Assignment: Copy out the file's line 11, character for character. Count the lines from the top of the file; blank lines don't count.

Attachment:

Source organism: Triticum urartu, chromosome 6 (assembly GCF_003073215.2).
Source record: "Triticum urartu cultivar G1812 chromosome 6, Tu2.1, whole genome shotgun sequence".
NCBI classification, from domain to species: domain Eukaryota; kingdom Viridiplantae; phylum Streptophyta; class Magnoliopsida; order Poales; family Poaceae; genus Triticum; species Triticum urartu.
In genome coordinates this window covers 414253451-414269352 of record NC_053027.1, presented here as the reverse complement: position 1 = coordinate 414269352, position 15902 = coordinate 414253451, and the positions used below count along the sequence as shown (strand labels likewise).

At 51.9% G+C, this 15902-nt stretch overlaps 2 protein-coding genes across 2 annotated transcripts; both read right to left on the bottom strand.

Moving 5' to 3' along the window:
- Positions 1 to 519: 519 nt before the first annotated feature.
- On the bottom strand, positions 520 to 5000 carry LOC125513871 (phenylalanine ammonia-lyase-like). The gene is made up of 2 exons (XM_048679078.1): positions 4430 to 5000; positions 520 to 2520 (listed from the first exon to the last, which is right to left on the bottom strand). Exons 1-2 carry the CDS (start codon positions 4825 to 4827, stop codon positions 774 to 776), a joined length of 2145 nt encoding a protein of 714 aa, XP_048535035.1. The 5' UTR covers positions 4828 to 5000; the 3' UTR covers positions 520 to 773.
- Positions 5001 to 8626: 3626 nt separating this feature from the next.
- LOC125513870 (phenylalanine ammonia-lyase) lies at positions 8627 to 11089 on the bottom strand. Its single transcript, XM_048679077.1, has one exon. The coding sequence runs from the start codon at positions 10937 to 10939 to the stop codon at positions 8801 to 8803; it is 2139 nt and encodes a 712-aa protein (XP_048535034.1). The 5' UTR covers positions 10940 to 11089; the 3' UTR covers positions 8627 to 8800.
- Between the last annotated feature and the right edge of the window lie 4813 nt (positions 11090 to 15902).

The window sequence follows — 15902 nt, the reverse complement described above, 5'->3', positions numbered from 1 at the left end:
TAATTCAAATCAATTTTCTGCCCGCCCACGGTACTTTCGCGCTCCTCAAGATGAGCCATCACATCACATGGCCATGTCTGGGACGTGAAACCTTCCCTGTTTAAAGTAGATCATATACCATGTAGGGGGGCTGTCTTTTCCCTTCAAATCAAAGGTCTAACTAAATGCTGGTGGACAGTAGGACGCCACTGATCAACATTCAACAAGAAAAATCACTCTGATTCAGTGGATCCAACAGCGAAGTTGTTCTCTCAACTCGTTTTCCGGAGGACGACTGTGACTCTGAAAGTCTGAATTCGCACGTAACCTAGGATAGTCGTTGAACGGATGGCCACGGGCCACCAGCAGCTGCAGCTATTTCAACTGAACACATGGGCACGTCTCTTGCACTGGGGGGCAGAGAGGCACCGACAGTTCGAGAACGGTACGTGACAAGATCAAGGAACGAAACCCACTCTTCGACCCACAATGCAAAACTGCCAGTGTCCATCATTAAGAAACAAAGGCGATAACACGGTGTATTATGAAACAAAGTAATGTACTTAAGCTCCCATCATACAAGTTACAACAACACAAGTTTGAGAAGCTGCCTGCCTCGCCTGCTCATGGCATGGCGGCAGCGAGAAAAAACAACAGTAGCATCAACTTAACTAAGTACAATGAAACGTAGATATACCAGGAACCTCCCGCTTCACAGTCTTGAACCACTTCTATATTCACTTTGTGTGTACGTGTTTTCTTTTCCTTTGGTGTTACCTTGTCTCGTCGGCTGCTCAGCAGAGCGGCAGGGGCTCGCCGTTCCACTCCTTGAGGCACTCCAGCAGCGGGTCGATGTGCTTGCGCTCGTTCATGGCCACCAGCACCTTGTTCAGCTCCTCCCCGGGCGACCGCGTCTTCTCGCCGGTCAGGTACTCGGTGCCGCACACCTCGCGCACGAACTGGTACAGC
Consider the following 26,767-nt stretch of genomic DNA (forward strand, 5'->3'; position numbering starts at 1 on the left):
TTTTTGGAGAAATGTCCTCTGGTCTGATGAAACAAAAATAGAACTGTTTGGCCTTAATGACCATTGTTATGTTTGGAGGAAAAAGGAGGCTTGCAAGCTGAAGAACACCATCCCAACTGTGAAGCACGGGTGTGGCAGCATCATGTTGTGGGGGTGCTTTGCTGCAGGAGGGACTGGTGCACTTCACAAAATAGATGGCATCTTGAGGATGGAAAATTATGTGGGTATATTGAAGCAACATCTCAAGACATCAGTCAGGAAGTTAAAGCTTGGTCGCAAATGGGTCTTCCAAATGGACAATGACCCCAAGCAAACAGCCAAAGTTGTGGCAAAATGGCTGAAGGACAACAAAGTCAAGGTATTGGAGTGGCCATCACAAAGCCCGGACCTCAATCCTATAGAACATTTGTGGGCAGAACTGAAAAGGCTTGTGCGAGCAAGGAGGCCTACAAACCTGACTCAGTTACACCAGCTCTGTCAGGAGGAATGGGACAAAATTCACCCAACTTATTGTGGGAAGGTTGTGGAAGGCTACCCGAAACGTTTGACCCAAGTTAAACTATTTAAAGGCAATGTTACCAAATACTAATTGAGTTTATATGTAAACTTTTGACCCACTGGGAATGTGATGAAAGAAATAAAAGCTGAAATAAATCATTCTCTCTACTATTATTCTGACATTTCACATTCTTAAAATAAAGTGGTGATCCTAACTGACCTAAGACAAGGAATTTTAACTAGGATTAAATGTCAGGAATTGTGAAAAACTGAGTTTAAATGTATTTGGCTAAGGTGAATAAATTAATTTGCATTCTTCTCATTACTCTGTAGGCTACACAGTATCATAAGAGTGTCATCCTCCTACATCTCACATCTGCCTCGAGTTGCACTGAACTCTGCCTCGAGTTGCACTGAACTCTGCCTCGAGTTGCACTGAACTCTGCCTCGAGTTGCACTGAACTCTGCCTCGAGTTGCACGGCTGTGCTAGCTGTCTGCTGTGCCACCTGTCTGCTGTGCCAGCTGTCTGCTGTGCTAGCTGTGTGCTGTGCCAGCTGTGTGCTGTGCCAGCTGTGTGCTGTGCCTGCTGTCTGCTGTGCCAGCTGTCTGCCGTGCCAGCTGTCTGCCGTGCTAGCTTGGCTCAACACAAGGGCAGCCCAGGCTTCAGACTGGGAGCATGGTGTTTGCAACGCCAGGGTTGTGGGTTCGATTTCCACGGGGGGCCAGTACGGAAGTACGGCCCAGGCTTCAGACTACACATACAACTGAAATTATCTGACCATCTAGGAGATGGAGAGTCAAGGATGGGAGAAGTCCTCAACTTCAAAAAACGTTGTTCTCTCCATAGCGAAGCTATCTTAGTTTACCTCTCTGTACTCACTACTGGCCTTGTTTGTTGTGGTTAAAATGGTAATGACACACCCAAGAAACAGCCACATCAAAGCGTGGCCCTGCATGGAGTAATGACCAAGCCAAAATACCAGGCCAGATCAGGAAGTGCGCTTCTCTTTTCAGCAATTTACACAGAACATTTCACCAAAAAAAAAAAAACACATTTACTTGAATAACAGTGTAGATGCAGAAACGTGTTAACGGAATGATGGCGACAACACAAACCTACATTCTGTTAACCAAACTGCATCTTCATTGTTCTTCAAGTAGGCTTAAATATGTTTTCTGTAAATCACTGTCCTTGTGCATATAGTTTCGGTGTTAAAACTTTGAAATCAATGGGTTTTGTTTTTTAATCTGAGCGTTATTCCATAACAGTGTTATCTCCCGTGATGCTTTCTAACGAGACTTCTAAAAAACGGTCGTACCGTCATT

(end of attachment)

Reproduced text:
- Between the last annotated feature and the right edge of the window lie 4813 nt (positions 11090 to 15902).